On my way to an Anacostia Riverkeeper event at the unique Kenilworth Aquatic Gardens this morning, I passed by PEPCO's Benning Road power plant in NE DC, which was shut down two months ago. Such closings are part of a national trend: US power generation from coal dropped nearly 20% in just one year, mostly due to cheap natural gas prices (which, unlike "all-of-the-above" boosters, I'm highly ambivelant about, but that's another story).
The big issue is the possible PCB contamination of the soil on this 70-acre site and the leaching of those chemicals into the groundwater and the river it abuts. Many of the homes in this section of the city require sump pumps to remove water from basements flooded by underground creeks. We have recently heard that the water entering these homes comes with odd odors. Though only anecdotal for now, our coalition and local community leaders are beginning to mount an environmental health study to determine if residents are being directly exposed to toxins in the water.
The plant, which only operates ten to fifteen days per year during periods of peak energy demand, will be officially closing in 2012. However, Benning Road will remain a major threat to public health until 100 years of pollutants and toxins are thoroughly mitigated... It will be important for citizens to be active in pressuring the DDOE to complete a timely cleanup. For too long we have accepted that the reality of the Anacostia is pollution and poor health for communities downstream.
Been on a TCM kick lately. Capra's Oscar-winning 1938 film You Can't Take it With You was on last night. In this clip, Jimmy Stewart's character Tony talks about his longtime dream of harnessing the sun to make energy and his regrets about going into banking. You're ahead of your time, Tony! And with the awesome Jean Arthur, the duo better known for Mr. Smith Goes to Washington.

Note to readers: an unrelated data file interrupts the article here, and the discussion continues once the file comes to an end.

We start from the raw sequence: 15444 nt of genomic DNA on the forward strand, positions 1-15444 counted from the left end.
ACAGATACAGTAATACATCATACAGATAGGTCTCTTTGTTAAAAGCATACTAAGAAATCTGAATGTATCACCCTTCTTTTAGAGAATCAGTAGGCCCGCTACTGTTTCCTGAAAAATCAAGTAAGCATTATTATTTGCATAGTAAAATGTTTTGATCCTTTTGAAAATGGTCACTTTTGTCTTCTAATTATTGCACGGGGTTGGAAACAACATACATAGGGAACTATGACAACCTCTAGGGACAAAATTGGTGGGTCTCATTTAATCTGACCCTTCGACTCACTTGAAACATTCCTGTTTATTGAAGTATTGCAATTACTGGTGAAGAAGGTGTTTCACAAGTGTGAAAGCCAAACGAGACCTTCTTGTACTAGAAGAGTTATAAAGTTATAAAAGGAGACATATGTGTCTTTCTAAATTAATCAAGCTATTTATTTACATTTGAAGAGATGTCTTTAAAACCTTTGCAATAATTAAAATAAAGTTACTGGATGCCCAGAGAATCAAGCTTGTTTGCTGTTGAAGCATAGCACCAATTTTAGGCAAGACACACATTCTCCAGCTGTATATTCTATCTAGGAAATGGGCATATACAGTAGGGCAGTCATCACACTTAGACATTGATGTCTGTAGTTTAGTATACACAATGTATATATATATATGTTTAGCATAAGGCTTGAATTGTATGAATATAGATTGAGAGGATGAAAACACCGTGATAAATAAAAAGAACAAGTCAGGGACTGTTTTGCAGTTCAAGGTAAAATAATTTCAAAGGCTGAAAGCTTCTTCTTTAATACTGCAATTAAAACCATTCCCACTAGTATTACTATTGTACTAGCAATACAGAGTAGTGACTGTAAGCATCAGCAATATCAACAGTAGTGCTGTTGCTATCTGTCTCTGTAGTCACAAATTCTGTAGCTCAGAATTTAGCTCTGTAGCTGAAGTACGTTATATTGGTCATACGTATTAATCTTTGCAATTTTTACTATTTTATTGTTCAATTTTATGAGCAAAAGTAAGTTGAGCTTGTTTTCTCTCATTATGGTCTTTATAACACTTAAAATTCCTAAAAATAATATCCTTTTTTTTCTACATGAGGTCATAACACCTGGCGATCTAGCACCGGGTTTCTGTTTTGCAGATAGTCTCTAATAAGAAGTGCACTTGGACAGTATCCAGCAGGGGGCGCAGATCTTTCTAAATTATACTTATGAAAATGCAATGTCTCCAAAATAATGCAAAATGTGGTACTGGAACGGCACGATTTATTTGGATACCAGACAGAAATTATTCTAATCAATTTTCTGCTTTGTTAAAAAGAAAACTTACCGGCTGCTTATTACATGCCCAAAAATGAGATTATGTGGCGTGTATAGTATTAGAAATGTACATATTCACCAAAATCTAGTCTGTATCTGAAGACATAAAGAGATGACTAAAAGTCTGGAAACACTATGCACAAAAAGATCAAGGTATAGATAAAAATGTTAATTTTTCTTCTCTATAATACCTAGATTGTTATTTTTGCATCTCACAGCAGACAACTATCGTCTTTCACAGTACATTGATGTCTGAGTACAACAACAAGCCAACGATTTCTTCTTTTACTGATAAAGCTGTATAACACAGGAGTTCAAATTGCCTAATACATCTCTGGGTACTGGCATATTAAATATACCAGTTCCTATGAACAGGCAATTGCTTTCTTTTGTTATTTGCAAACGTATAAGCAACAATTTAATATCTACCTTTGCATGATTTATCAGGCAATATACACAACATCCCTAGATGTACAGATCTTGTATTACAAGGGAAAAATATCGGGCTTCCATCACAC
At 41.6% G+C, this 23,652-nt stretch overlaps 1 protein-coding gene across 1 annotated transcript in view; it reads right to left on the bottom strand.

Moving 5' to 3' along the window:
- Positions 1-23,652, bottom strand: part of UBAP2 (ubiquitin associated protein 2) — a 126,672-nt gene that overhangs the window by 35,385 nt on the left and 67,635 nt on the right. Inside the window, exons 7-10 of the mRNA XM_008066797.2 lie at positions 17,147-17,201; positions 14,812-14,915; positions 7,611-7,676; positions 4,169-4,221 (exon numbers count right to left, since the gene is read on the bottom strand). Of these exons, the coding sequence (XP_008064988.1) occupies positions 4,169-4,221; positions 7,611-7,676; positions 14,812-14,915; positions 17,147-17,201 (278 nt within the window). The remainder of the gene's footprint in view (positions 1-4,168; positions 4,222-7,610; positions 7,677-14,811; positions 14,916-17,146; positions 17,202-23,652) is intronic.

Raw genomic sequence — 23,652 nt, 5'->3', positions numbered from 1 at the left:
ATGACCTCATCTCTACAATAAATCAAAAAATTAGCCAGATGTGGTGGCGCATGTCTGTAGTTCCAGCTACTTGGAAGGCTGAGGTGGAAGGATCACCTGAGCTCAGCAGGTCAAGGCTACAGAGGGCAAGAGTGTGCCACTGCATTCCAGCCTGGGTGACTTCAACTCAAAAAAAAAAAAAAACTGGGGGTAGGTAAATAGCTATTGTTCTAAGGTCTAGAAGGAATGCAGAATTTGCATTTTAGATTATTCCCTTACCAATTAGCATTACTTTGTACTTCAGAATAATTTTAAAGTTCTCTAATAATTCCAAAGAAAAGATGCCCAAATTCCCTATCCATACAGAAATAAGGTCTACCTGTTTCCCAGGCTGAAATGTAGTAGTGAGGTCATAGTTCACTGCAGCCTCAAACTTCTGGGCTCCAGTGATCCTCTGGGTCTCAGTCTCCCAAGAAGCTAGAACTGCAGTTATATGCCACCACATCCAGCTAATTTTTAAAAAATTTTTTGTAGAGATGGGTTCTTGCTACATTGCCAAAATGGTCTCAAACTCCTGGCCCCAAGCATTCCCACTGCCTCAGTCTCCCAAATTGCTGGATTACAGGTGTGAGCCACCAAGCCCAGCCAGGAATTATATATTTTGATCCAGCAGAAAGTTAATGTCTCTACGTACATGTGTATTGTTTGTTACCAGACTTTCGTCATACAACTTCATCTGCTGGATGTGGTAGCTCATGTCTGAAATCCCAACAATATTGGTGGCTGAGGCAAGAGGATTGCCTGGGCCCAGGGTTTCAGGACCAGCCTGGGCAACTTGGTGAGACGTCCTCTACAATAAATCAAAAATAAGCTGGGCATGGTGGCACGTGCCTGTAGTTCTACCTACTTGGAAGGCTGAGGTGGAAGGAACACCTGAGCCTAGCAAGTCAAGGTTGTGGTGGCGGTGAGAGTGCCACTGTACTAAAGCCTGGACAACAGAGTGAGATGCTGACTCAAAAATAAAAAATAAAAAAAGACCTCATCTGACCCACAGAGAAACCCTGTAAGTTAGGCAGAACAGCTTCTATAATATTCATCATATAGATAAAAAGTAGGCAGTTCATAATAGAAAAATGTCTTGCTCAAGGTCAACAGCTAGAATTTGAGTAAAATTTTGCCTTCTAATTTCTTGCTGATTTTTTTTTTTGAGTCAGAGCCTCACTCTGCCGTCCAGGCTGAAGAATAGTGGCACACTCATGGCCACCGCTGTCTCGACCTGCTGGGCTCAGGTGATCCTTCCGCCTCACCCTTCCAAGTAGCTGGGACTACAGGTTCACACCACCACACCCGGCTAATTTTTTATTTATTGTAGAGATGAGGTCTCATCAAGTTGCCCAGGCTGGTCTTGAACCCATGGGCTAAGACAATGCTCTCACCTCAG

China’s environmental story is full of contradictions. What
does one make of a country where the government severely limits the freedom of
NGOs, yet has some of the most thorough environmental laws and most
sustainably-minded leadership in the world? A place where the opening of a
nature preserve is celebrated with a banquet that includes endangered animals? A
country that builds the most wind turbines—and burns the most coal?
Judith Shapiro’s readable new book, China’s Environmental Challenges, untangles these
contradictions and provides a snapshot of China as it teeters on the edge of unprecedented
ecological limits. Shapiro was one of the few Americans to enter China before relations
between the two countries were normalized in 1978 and now teaches global
environmental politics at American University. In the book, she looks at how
national identity, government structure and civil society play into China’s
approach to environmental issues.
By now, we’re familiar with news of polluted cities and
“cancer villages,” enormous factories and contentious dam projects, rapid
desertification and a growing middle class eager to model the West’s worst
consumerist excesses. With news like this, one gets the impression that Chinese
society is a monolithic ogre blindly pulling its people, and the world, toward
But according to Shapiro, the country’s domestic realities
and international relations are complex.
She reveals that China’s leadership under Mao Zedong was
just as undeniably brutal to nature as it was to millions of Chinese during the
“Great Leap Forward” (1958-1961): swaths of forests were felled for unusable steel
smelters, sparrows were systematically killed as “pests” despite their
important role in defending crops from insects, and ecologically-sensitive
areas throughout the country were converted to experimental farmland, leading to famine (Shapiro’s
2001 book Mao’s War Against Nature digs
further into this period).
But China’s government has become increasingly more
fractured and sensitive to environmental issues in the last few decades, just
as the stakes have been raised. Echoing Jonathan Watts in When a Billion Chinese Jump, Shapiro writes that it’s not the national
government, but an entrenched network of corrupt and uncontrollable developers
and local officials, that are driving most of the country’s environmental
A Factory on the Yangtze River / Wikimedia Commons
The same rich countries that lament China’s environmental
record are far from blameless either. For decades, the US and Europe have
displaced environmental harms to China, especially in the textile and
electronics industries. Now China, with its rising economic prowess and
disgruntled, savvy middle class, is exporting harms itself: to poorer areas